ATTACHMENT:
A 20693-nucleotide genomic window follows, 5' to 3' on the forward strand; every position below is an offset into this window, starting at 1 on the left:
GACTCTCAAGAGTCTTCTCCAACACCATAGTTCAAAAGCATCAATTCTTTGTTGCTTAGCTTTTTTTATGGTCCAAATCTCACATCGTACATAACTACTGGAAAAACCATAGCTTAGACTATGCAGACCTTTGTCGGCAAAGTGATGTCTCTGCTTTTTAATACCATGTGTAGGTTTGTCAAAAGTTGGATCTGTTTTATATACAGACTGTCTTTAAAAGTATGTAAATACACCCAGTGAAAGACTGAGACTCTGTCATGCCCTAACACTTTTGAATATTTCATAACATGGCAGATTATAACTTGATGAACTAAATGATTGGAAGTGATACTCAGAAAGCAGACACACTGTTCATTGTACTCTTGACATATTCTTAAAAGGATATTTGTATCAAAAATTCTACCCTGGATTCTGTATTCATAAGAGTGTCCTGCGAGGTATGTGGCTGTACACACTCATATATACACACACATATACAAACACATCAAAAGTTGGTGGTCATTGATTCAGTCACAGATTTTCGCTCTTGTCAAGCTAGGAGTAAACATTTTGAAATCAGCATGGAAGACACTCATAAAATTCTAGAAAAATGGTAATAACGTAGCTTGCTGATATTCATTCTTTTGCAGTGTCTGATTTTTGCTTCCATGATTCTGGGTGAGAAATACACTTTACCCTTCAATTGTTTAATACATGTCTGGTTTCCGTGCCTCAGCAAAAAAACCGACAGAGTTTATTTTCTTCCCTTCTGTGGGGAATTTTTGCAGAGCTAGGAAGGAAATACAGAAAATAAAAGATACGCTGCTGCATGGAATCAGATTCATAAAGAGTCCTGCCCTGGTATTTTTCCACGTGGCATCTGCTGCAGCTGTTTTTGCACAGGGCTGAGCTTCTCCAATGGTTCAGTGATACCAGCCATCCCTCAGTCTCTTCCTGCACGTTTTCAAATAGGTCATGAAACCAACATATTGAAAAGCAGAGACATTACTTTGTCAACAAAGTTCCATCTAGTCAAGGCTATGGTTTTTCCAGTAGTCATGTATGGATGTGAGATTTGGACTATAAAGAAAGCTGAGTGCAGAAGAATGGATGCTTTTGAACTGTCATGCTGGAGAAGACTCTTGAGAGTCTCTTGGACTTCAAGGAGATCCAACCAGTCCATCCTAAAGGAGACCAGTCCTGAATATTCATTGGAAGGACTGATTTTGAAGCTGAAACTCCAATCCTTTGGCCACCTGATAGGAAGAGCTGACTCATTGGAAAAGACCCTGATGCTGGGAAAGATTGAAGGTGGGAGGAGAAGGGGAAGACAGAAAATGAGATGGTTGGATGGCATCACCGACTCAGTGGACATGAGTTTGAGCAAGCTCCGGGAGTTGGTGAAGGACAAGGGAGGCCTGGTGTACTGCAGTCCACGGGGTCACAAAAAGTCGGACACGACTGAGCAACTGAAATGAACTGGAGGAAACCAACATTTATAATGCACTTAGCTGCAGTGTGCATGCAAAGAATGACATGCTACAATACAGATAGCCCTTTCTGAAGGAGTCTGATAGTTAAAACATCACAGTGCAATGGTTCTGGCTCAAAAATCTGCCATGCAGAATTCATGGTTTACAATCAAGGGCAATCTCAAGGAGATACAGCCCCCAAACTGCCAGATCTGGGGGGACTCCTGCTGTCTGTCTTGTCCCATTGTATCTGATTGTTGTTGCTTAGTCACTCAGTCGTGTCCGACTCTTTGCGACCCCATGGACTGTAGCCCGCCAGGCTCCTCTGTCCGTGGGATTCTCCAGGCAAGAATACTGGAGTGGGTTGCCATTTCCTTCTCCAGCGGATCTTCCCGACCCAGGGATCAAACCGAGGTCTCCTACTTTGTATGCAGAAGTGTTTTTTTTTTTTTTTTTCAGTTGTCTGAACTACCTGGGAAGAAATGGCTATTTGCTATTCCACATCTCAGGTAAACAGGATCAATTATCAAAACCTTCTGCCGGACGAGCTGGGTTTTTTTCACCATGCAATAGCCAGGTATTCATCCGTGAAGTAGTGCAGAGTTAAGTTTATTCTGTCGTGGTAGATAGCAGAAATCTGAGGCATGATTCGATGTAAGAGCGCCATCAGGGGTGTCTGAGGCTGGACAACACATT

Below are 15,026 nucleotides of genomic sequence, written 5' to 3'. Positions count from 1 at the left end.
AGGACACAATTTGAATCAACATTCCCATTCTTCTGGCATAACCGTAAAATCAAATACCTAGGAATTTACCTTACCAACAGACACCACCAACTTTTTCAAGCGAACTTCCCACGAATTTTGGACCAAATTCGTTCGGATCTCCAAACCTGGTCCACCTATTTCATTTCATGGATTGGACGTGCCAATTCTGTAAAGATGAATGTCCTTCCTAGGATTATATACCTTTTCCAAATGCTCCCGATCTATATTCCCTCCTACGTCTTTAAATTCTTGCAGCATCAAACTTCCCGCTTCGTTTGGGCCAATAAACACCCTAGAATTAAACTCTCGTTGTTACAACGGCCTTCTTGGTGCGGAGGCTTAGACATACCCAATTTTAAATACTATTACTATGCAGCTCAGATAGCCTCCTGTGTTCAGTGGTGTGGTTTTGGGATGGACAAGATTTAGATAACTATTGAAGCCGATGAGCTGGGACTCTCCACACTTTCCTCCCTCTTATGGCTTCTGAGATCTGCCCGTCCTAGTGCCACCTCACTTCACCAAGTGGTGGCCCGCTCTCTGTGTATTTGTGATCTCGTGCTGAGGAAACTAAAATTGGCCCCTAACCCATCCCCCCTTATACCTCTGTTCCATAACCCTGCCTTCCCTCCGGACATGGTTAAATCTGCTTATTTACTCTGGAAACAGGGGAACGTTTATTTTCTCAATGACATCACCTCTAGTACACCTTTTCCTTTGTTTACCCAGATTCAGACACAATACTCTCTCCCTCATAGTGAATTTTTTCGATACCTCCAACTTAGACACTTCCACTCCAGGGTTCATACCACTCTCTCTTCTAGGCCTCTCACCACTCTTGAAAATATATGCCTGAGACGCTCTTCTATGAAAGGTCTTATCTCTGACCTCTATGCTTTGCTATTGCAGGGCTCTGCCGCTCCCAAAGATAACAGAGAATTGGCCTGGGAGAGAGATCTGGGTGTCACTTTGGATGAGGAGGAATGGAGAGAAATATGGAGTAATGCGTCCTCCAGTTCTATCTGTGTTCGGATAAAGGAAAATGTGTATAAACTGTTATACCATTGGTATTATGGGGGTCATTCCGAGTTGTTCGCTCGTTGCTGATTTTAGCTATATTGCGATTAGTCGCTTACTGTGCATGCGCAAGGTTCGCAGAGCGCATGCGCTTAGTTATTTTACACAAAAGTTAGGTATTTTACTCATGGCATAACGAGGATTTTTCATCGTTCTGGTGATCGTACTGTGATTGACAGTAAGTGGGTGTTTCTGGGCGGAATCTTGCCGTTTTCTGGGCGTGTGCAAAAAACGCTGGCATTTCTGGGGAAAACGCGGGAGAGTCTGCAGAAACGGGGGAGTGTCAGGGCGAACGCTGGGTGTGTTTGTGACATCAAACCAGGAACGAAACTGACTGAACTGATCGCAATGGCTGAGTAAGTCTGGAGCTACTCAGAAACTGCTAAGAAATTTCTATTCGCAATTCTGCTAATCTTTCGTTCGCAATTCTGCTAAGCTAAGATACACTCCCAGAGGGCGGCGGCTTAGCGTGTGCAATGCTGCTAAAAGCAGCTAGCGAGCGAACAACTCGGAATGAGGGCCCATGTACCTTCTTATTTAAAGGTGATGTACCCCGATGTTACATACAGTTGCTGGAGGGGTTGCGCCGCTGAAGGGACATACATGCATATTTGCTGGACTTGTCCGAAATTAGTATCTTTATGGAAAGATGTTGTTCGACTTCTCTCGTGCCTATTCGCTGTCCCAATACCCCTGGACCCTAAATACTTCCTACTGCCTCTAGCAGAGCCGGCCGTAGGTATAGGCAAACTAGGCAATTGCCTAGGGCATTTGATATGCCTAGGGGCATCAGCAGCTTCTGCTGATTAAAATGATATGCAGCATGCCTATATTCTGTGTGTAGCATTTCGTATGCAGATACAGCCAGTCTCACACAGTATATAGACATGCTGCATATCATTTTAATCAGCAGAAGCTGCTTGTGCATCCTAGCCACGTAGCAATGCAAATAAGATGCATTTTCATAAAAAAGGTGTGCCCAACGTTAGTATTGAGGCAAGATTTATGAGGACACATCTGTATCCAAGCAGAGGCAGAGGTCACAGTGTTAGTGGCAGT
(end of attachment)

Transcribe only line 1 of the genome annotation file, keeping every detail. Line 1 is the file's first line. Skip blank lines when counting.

A 20693-nucleotide genomic window follows, 5' to 3' on the forward strand; every position below is an offset into this window, starting at 1 on the left: